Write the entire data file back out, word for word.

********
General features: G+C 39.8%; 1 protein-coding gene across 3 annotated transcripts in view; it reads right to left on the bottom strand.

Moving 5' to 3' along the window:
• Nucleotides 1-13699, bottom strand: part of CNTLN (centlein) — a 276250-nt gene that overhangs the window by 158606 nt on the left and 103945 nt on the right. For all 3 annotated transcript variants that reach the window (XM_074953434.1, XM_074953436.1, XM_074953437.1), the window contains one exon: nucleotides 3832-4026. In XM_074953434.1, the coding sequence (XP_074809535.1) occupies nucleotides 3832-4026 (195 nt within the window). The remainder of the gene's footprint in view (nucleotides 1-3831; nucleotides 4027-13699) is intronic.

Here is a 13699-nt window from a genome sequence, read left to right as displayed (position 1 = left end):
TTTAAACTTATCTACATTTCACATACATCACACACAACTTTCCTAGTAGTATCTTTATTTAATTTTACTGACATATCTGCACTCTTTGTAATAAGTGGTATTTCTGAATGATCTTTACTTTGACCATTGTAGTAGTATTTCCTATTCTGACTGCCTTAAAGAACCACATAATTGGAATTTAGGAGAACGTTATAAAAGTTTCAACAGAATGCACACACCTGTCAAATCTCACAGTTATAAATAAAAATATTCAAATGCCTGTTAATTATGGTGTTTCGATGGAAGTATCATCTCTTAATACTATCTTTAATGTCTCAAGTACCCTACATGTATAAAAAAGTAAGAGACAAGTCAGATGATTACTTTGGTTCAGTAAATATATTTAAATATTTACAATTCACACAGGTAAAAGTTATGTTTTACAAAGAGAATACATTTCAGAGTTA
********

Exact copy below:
General features: G+C 39.8%; 1 protein-coding gene across 3 annotated transcripts in view; it reads right to left on the bottom strand.

Moving 5' to 3' along the window:
• Nucleotides 1-13699, bottom strand: part of CNTLN (centlein) — a 276250-nt gene that overhangs the window by 158606 nt on the left and 103945 nt on the right. For all 3 annotated transcript variants that reach the window (XM_074953434.1, XM_074953436.1, XM_074953437.1), the window contains one exon: nucleotides 3832-4026. In XM_074953434.1, the coding sequence (XP_074809535.1) occupies nucleotides 3832-4026 (195 nt within the window). The remainder of the gene's footprint in view (nucleotides 1-3831; nucleotides 4027-13699) is intronic.

Here is a 13699-nt window from a genome sequence, read left to right as displayed (position 1 = left end):
TTTAAACTTATCTACATTTCACATACATCACACACAACTTTCCTAGTAGTATCTTTATTTAATTTTACTGACATATCTGCACTCTTTGTAATAAGTGGTATTTCTGAATGATCTTTACTTTGACCATTGTAGTAGTATTTCCTATTCTGACTGCCTTAAAGAACCACATAATTGGAATTTAGGAGAACGTTATAAAAGTTTCAACAGAATGCACACACCTGTCAAATCTCACAGTTATAAATAAAAATATTCAAATGCCTGTTAATTATGGTGTTTCGATGGAAGTATCATCTCTTAATACTATCTTTAATGTCTCAAGTACCCTACATGTATAAAAAAGTAAGAGACAAGTCAGATGATTACTTTGGTTCAGTAAATATATTTAAATATTTACAATTCACACAGGTAAAAGTTATGTTTTACAAAGAGAATACATTTCAGAGTTA